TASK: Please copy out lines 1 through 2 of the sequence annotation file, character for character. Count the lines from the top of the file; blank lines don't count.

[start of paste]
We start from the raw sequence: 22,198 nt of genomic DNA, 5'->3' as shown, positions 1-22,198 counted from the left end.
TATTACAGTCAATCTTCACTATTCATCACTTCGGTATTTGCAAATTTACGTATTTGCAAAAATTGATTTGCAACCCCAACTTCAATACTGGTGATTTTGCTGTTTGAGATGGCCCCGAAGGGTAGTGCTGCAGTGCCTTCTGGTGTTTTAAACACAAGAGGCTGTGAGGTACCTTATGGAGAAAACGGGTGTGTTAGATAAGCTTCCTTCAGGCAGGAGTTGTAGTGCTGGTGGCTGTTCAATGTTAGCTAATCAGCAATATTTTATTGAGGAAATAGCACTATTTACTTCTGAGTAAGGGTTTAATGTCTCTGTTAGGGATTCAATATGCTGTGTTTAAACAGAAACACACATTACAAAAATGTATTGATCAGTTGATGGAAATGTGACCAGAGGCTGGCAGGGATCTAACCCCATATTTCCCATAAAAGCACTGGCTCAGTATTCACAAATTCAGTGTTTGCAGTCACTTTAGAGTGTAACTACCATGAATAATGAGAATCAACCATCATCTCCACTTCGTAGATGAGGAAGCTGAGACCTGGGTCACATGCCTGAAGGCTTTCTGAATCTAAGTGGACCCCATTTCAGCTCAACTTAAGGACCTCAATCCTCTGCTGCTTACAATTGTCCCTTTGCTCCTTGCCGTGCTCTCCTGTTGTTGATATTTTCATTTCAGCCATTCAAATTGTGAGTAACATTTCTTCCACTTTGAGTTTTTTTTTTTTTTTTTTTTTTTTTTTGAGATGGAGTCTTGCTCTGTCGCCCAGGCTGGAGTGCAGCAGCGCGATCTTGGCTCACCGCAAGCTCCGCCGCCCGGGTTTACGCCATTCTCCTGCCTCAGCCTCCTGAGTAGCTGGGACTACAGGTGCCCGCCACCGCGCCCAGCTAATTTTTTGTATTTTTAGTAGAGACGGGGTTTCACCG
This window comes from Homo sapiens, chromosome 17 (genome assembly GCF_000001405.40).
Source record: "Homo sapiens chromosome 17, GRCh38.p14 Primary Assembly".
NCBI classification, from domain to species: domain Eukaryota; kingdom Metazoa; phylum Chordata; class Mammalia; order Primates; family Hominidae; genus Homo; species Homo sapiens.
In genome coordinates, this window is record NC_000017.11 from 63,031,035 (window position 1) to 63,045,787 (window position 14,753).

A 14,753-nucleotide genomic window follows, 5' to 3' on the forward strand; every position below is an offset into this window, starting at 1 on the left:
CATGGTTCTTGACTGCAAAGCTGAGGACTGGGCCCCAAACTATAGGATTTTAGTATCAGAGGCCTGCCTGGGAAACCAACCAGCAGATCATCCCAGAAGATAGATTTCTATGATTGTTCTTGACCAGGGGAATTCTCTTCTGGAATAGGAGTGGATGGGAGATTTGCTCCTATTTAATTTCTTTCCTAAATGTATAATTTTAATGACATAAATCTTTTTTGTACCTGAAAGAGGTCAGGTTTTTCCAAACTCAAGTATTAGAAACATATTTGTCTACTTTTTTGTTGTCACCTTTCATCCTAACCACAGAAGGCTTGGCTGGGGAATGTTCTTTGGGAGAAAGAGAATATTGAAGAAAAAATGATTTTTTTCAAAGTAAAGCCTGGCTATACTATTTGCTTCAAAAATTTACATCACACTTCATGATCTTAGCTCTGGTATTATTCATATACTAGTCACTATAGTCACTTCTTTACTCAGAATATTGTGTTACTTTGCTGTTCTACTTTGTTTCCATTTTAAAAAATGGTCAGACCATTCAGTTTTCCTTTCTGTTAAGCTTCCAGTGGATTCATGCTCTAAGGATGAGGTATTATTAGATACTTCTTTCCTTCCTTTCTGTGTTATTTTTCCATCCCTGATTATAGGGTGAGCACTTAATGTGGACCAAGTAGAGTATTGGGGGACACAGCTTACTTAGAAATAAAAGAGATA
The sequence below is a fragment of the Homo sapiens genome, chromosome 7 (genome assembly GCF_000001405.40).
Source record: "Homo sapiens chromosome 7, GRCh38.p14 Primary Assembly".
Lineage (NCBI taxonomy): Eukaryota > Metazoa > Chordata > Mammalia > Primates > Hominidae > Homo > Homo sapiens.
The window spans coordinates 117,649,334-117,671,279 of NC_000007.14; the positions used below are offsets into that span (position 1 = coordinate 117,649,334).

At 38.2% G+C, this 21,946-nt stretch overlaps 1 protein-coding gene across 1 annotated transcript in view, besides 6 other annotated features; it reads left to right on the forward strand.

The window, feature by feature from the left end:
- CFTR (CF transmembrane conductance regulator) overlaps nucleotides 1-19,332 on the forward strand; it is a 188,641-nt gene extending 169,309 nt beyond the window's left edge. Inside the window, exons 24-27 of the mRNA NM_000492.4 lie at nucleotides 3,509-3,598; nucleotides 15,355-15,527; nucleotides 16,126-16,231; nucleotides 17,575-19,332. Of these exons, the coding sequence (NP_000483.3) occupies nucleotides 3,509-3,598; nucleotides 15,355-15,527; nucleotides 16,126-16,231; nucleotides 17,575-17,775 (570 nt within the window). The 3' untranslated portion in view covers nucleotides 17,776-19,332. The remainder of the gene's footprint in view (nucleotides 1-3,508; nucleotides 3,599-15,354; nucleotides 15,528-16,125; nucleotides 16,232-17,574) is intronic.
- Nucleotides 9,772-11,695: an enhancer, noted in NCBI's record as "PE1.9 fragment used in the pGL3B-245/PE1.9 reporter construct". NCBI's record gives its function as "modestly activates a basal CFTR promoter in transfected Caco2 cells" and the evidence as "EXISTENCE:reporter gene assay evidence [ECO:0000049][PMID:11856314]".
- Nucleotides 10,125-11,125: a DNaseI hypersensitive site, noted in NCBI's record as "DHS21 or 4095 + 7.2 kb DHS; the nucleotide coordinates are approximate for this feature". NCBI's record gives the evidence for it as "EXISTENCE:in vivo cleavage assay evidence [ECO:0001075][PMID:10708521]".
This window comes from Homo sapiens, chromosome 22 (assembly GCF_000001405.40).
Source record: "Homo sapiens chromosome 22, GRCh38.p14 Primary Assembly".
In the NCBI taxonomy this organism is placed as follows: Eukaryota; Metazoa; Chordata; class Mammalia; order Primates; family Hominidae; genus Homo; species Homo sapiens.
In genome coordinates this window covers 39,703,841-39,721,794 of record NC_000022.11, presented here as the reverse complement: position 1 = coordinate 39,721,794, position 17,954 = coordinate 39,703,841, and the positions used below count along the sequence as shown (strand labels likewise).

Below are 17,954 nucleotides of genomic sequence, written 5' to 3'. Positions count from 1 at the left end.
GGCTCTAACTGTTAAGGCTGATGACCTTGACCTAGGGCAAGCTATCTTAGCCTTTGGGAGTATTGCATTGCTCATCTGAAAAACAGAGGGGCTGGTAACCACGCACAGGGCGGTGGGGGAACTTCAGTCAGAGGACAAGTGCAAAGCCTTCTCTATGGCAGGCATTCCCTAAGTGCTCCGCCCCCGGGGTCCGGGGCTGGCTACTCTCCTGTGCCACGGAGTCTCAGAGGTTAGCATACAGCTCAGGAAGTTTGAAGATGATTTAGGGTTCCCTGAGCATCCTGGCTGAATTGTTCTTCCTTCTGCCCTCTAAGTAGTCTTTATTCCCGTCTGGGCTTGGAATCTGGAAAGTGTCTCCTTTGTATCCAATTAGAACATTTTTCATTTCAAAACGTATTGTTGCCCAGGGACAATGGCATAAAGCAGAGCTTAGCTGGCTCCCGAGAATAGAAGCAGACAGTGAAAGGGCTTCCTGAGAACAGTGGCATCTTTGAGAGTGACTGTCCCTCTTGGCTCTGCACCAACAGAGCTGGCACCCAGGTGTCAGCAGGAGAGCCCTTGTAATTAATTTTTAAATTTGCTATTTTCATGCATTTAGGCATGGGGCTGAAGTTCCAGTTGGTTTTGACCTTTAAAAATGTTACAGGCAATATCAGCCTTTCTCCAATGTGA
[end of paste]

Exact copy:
We start from the raw sequence: 22,198 nt of genomic DNA, 5'->3' as shown, positions 1-22,198 counted from the left end.
TATTACAGTCAATCTTCACTATTCATCACTTCGGTATTTGCAAATTTACGTATTTGCAAAAATTGATTTGCAACCCCAACTTCAATACTGGTGATTTTGCTGTTTGAGATGGCCCCGAAGGGTAGTGCTGCAGTGCCTTCTGGTGTTTTAAACACAAGAGGCTGTGAGGTACCTTATGGAGAAAACGGGTGTGTTAGATAAGCTTCCTTCAGGCAGGAGTTGTAGTGCTGGTGGCTGTTCAATGTTAGCTAATCAGCAATATTTTATTGAGGAAATAGCACTATTTACTTCTGAGTAAGGGTTTAATGTCTCTGTTAGGGATTCAATATGCTGTGTTTAAACAGAAACACACATTACAAAAATGTATTGATCAGTTGATGGAAATGTGACCAGAGGCTGGCAGGGATCTAACCCCATATTTCCCATAAAAGCACTGGCTCAGTATTCACAAATTCAGTGTTTGCAGTCACTTTAGAGTGTAACTACCATGAATAATGAGAATCAACCATCATCTCCACTTCGTAGATGAGGAAGCTGAGACCTGGGTCACATGCCTGAAGGCTTTCTGAATCTAAGTGGACCCCATTTCAGCTCAACTTAAGGACCTCAATCCTCTGCTGCTTACAATTGTCCCTTTGCTCCTTGCCGTGCTCTCCTGTTGTTGATATTTTCATTTCAGCCATTCAAATTGTGAGTAACATTTCTTCCACTTTGAGTTTTTTTTTTTTTTTTTTTTTTTTTTTGAGATGGAGTCTTGCTCTGTCGCCCAGGCTGGAGTGCAGCAGCGCGATCTTGGCTCACCGCAAGCTCCGCCGCCCGGGTTTACGCCATTCTCCTGCCTCAGCCTCCTGAGTAGCTGGGACTACAGGTGCCCGCCACCGCGCCCAGCTAATTTTTTGTATTTTTAGTAGAGACGGGGTTTCACCG